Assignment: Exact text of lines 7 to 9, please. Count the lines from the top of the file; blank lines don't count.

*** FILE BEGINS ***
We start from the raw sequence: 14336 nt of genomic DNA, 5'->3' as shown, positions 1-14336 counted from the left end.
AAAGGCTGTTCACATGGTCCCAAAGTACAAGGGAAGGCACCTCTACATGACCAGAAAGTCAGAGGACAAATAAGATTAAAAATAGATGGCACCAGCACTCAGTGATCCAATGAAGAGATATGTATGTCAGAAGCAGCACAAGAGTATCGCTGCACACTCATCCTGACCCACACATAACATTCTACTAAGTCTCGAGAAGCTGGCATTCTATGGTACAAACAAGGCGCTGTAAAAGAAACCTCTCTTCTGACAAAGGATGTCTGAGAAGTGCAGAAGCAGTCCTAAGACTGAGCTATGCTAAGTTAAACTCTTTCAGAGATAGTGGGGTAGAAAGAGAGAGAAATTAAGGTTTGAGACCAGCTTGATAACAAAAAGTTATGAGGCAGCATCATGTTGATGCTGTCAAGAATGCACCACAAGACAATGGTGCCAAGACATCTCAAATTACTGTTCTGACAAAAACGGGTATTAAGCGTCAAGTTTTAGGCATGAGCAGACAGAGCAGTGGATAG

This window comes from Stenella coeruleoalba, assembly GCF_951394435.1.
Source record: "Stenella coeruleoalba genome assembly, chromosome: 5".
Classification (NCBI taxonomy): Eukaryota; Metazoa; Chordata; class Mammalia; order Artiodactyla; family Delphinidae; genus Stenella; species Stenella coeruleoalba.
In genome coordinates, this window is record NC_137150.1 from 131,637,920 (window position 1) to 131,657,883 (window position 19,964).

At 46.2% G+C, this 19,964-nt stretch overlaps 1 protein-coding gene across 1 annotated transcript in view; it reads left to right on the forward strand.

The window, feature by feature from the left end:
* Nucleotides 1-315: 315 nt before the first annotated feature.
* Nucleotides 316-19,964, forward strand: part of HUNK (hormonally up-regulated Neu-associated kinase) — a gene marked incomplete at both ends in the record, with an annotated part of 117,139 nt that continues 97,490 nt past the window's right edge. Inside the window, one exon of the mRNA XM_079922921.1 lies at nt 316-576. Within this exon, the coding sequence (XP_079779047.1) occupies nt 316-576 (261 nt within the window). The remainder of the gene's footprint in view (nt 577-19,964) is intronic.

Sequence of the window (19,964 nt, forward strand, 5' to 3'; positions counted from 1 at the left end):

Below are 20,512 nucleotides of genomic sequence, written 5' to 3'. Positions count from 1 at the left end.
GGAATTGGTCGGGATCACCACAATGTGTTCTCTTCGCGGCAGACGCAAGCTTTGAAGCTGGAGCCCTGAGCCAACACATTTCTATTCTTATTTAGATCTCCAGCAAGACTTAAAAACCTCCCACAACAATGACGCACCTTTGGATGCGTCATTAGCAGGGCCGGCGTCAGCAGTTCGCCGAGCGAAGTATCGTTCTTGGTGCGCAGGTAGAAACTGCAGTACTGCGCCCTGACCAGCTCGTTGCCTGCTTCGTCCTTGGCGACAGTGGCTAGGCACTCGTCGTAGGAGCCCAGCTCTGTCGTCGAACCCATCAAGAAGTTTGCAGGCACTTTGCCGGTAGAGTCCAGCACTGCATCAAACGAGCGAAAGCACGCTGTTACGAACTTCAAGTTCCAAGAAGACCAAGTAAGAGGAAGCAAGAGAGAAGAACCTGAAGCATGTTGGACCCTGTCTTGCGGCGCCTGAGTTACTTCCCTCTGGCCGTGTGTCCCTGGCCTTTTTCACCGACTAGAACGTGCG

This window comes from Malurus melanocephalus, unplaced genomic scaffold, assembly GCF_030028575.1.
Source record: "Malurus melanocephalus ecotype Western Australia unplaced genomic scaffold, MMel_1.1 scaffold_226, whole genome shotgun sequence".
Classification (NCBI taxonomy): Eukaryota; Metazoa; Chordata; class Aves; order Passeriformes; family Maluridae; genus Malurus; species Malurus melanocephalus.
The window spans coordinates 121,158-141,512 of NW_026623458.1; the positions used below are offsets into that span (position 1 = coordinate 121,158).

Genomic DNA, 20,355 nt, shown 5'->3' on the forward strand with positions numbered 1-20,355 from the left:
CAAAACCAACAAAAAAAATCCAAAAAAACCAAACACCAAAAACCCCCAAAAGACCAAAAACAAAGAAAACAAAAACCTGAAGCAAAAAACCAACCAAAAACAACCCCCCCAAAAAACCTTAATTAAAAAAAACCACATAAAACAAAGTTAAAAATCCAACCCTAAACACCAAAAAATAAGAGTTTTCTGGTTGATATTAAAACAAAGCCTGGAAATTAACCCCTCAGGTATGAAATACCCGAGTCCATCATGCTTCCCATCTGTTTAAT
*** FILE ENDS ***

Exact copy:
At 46.2% G+C, this 19,964-nt stretch overlaps 1 protein-coding gene across 1 annotated transcript in view; it reads left to right on the forward strand.

The window, feature by feature from the left end:
* Nucleotides 1-315: 315 nt before the first annotated feature.